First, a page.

Doctors are advising the residents to wear masks in public ensuring to stop the surge in coronavirus cases. Perhaps, the re-openings of the states across the U.S. can easily lift up the stable situation into worse.

One medical expert who has a widely-shared Twitter thread demonstrates the effectiveness of wearing a facial covering amid a pandemic that is far from over.

This comes after a clip from the popular TV show Parks and Recreation went viral on Twitter. Actor and producer Law Sharma, posted his Parks and Rec/face mask mashup. The clip shows how people are complaining about having to wear facemasks to keep themselves and others safe.

People are worried about wearing facemasks as it may cause negatively affects a person’s oxygen levels. Now, medical professionals are taking the help of social media to dispel the myth. Doctors have demonstrated why wearing a mask, really makes a difference during the coronavirus pandemic.

Dr. Richard Davis has recently shared a series of photos on Twitter to showcase demonstrations that aim to understands how effective face masks are. He is a Clinical microbiology lab director at Providence Sacred Heart Medical Center in Spokane, Washington.

Experiments were performed to debunk the myth

The images of the experiment showed that every action performed unmasked nearly covered each Petri dish in bacteria. While the dishes used during the masked demonstration were left nearly untouched. Sneezing and coughing left the most noticeable difference on the plates.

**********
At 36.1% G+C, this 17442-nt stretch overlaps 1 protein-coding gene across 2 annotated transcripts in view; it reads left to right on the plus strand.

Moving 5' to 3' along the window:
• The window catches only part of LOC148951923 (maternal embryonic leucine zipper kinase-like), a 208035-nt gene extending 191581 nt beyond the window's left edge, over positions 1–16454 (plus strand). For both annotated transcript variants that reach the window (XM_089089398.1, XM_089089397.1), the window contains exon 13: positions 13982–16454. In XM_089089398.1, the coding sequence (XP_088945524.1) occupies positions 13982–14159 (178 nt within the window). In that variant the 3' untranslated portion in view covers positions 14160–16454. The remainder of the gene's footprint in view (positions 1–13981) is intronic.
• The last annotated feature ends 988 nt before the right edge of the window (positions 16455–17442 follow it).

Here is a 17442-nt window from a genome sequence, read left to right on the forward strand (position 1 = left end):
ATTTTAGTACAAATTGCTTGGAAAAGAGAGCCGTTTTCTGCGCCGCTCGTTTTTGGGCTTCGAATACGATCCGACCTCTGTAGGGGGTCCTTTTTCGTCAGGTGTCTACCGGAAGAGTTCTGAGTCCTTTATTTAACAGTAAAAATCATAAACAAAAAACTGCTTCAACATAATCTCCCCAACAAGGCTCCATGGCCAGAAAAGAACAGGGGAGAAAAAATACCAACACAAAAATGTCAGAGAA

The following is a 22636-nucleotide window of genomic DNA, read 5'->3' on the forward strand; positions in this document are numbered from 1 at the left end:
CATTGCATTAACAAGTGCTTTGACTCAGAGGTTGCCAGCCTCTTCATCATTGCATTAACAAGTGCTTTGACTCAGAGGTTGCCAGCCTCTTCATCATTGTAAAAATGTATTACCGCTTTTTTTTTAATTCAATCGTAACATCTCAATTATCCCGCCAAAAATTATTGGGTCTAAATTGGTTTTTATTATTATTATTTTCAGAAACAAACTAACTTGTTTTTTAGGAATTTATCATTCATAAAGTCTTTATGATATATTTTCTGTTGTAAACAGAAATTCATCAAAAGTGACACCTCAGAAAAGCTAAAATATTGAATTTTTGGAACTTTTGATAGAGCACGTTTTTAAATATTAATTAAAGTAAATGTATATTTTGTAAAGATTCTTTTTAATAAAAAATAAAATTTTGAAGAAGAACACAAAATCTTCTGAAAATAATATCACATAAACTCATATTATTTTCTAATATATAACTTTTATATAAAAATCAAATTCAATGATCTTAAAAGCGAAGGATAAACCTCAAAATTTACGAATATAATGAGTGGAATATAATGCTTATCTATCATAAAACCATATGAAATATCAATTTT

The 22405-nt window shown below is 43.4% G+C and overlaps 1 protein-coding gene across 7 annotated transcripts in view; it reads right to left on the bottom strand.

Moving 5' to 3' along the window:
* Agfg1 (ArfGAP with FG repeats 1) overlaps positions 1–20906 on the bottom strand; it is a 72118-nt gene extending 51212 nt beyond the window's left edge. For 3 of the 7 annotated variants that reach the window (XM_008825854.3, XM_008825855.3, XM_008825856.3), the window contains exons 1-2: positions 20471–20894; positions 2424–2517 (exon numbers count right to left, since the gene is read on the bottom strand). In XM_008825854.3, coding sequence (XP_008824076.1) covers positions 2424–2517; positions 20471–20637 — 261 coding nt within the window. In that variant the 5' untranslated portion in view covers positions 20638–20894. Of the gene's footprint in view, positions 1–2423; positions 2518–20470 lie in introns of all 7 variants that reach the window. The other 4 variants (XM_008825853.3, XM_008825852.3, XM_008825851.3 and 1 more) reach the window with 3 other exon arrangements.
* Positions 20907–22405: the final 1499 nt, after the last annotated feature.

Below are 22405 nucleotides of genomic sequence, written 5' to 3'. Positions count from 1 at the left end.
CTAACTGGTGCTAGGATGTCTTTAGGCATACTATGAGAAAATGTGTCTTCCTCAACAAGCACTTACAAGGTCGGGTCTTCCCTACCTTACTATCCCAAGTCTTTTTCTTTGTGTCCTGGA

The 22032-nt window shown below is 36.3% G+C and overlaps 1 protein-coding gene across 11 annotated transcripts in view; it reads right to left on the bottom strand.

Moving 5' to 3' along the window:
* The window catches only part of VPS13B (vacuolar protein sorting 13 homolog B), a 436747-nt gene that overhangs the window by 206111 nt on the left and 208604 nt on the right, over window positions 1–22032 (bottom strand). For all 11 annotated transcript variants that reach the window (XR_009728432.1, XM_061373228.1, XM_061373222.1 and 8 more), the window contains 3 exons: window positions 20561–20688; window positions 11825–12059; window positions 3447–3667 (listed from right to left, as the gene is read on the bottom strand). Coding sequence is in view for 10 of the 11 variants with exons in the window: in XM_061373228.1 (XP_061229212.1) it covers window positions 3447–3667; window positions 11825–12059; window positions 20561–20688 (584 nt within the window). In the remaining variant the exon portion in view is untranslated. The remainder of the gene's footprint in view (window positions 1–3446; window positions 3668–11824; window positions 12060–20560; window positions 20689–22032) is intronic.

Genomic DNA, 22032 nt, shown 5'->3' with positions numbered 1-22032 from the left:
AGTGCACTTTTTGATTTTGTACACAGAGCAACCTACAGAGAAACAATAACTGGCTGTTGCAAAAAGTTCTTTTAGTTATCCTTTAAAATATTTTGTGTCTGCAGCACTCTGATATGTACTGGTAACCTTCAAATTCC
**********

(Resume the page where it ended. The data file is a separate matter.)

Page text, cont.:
He perfectly elaborated how masks can block respiratory droplets from an individual’s mouth as well as illustrates the importance of social distancing. He captioned the post –

“What does a mask do? Blocks respiratory droplets coming from your mouth and throat.”

Then continues discussing two simple demos, starting with showing the significance of the mask that decreases the growth of bacteria.

“Two simple demos: First, I sneezed, sang, talked & coughed toward an agar culture plate with or without a mask. Bacteria colonies show where droplets landed. A mask blocks virtually all of them.”

The doctor then followed up providing a second demonstration of how a mask can be more effective when coupled with social distancing. He wrote –

“What about keeping your distance?

“Second demo: I set open bacteria culture plates 2, 4 and 6 feet away and coughed (hard) for ~15s. I repeated this without a mask. As seen by number of bacteria colonies, droplets mostly landed <6ft, but mask really blocked all of them.”

Using a standard triple-layer hospital issue surgical mask, Davis performed the task twice firstly with and afterward without a mask.

He then sneezed, sang, talked, and coughed toward an agar culture plate to see the difference in the results. Davis noted in his Twitter thread that he sang Hamilton’s “Dear Theodosia” for the singing portion of the experiment.

Second Demonstration

In the second demonstration, Davis showed how keeping one’s distance makes a difference in stopping the spread of respiratory droplets.


But no matter the distance, the demonstration showed that a mask nearly completely blocked bacteria from landing on the plates. It can be easily noted that besides the actions shown in the demonstration, the simple act of breathing is also a source of spreading respiratory droplets.

Doctors also suggested that for people who complain of discomfort or difficulty breathing while wearing a mask, there are other protective options.

The U.S. Centers for Disease Control and Prevention highly recommends wearing a cloth face protective mask. Especially while in public to help combat the spread of COVID-19. And more importantly in those places where social distancing measures can be difficult to maintain.